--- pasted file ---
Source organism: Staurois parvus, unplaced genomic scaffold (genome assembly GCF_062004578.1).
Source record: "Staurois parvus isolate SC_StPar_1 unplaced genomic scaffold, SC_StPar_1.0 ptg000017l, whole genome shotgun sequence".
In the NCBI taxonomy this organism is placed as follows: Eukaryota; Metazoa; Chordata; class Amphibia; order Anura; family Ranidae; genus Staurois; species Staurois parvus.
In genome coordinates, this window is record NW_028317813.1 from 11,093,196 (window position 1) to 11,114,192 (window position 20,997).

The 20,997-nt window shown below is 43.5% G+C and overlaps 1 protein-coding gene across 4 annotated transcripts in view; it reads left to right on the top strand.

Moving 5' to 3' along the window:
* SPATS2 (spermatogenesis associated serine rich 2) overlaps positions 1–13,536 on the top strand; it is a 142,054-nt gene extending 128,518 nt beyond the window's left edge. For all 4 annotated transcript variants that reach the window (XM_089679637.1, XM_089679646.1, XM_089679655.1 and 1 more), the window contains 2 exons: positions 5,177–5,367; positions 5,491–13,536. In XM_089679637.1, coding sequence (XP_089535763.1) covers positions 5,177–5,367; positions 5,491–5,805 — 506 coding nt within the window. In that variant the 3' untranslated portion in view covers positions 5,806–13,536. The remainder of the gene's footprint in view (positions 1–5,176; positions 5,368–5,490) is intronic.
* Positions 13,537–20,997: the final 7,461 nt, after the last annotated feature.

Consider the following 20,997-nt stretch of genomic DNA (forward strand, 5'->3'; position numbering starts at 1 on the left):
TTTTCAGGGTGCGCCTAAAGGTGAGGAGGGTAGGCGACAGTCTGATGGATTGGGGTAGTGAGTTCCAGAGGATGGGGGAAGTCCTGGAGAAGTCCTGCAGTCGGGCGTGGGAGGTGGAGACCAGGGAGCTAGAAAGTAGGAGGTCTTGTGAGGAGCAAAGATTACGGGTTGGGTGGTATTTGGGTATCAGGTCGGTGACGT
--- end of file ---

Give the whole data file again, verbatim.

Source organism: Staurois parvus, unplaced genomic scaffold (genome assembly GCF_062004578.1).
Source record: "Staurois parvus isolate SC_StPar_1 unplaced genomic scaffold, SC_StPar_1.0 ptg000017l, whole genome shotgun sequence".
In the NCBI taxonomy this organism is placed as follows: Eukaryota; Metazoa; Chordata; class Amphibia; order Anura; family Ranidae; genus Staurois; species Staurois parvus.
In genome coordinates, this window is record NW_028317813.1 from 11,093,196 (window position 1) to 11,114,192 (window position 20,997).

The 20,997-nt window shown below is 43.5% G+C and overlaps 1 protein-coding gene across 4 annotated transcripts in view; it reads left to right on the top strand.

Moving 5' to 3' along the window:
* SPATS2 (spermatogenesis associated serine rich 2) overlaps positions 1–13,536 on the top strand; it is a 142,054-nt gene extending 128,518 nt beyond the window's left edge. For all 4 annotated transcript variants that reach the window (XM_089679637.1, XM_089679646.1, XM_089679655.1 and 1 more), the window contains 2 exons: positions 5,177–5,367; positions 5,491–13,536. In XM_089679637.1, coding sequence (XP_089535763.1) covers positions 5,177–5,367; positions 5,491–5,805 — 506 coding nt within the window. In that variant the 3' untranslated portion in view covers positions 5,806–13,536. The remainder of the gene's footprint in view (positions 1–5,176; positions 5,368–5,490) is intronic.
* Positions 13,537–20,997: the final 7,461 nt, after the last annotated feature.

Consider the following 20,997-nt stretch of genomic DNA (forward strand, 5'->3'; position numbering starts at 1 on the left):
TTTTCAGGGTGCGCCTAAAGGTGAGGAGGGTAGGCGACAGTCTGATGGATTGGGGTAGTGAGTTCCAGAGGATGGGGGAAGTCCTGGAGAAGTCCTGCAGTCGGGCGTGGGAGGTGGAGACCAGGGAGCTAGAAAGTAGGAGGTCTTGTGAGGAGCAAAGATTACGGGTTGGGTGGTATTTGGGTATCAGGTCGGTGACGT